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Generativity & interpretation: a study of generated comics

In Scott McCloud's classic comics theory book Understanding Comics, he introduces six kinds of panel transitions:
Since my last reading of the book, I've been curious whether these transition types can be operationalized toward any of the following goals, approximately ordered from "most human effort needed" to "least human effort needed":
  • A Dadaist/Oulipian collaborative cartooning game where players take turns rolling a six-sided die and drawing a panel on a shared piece of paper according to the transition type determined by the die roll.
  • "Fridge poetry" for comics: come up with a fixed set of panels that link together via the different transition types, then let humans decide how to order them.
  • A board game in which each player has a "hand" of panels, as well as some goals that align with good global comic construction, and use the same die-roll mechanism as in the first idea.
  • A mixed-initiative digital comic creation tool in which the system suggests possible next panels based on transition types, and the human selects and modifies these panels.
  • A comic-generating program that creates abstract "comic specifications" by automating next panel selection, and lets a human render the comic concretely.
  • A fully-automated comic generator that does all of the above plus visual element placement and rendering.
A few days ago, I did an experiment in which I made some panels out of index cards and a combination of two sticker packs, then used die rolls to select the first and each next panels. At first, I tried straightforward application of McCloud's transition types, which meant doing a lot of human work to interpret panel sequences in certain ways, and add modifiers/emotes to make that meaning more visible. Here are the first few generated results:

The nice thing about comics (especially when wordless) is that they can be understood as telling stories through a very simple language of visual elements and their spatial relationships to one another, e.g. their relative size, rotation, horizontal and vertical juxtaposition, and the distance between them. Of course, by using robot stickers with humanoid faces (and further augmenting them with emotes), the human brain of the reader fills in some of the semantic gaps that would otherwise be impossible to resolve. Human brains' ability to fill in gaps is also why comics are simpler than animation in this respect: animations are expected to provide continuous motion between frames, whereas two comic frames need only be plausibly connected by some narrative justification. And that's where transition types come in: when you exclude non sequiturs, they constrain the space of next panels to ones that "make sense."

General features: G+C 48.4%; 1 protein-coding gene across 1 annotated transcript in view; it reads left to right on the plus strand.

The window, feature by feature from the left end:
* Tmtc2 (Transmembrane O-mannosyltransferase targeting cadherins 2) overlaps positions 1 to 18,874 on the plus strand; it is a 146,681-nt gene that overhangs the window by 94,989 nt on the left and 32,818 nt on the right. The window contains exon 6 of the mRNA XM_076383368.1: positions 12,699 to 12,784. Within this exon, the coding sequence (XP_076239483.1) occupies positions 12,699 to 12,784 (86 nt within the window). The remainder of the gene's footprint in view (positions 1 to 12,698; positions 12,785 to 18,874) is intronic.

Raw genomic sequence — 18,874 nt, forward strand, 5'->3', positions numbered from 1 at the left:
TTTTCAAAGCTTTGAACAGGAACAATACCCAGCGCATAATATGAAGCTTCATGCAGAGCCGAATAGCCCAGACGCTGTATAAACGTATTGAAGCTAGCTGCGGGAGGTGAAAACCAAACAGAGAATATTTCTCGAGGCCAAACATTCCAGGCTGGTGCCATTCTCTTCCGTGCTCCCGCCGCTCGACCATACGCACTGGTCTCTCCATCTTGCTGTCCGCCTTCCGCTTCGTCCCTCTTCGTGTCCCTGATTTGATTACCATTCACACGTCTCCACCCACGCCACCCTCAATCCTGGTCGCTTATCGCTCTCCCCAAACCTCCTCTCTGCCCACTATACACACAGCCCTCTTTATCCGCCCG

Figuring out how to tell a computer which concrete meanings to apply to an arrangement of visual elements seems like a deep and difficult problem, so I decided to see if I could sidestep it and solve the simpler problem of telling a computer how to generate abstract arrangements of visual elements according to panel transition types. To do so, I came up with the following terms:

Visual element (VE): unique identifier from an infinite set, mappable to visually distinct image components, such as anthropomorphic "characters," scenery, and geometric shapes.

Frame: a named panel outline dictating a minimum number of visual elements requires to fill it in, e.g. "give" requires three visual elements (a giver, a gift, and a giftee). The frame should contain instructions for visual rendering, e.g. an image with three holes for the spatial positions of each element.

Panel: a frame with its holes filled by visual elements, and optionally some additional VEs (e.g. observers carried over from previous panels).

Modifier: visual details overlaid on frames and VEs to add semantic coherence to the comic, such as floating emotes, facial expressions, motion lines, word balloons, and other text.

McCloud's transitions can (mostly) be made sense of in these terms:

Moment: panel i+1 has the same frame and VEs as panel i but different modifiers.
Action: panel i has the same VEs (give or take) as panel i but different frame and modifiers.
Scene: different frame, VEs, and modifiers.
Subject: panel i+j+1 shows VEs from panel i in the same or a similar frame to panel i+j.
Aspect: panel i+1 shows a subset of panel i's VEs together with new VEs.

But of course, these transition types are designed for human interpretation, not machine generation, and there's still a considerable amount of gap-filling to do: what distinguishes an "aspect" change from an "action" change other than the interpretation of different visual elements being part of the same space vs. part of the next step in time? What distinguishes a scene change from a non-sequitur unless the new scene is eventually revealed to connect with the previous one? And furthermore, there's a lot of nondeterminism in when visual elements are allowed to join or leave the narrative, and when new ones can be generated.

So I came up with a more machine-friendly set of panel transitions:

Moment: keep VEs, change frame and/or modifiers.
Add: introduce a VE that didn't appear in the previous panel (but might have appeared earlier).
Subtract: remove a VE from the previous panel (and potentially choose a new frame).
Meanwhile: choose a new frame and only show VEs that didn't appear in the previous panel, generating new VEs if necessary.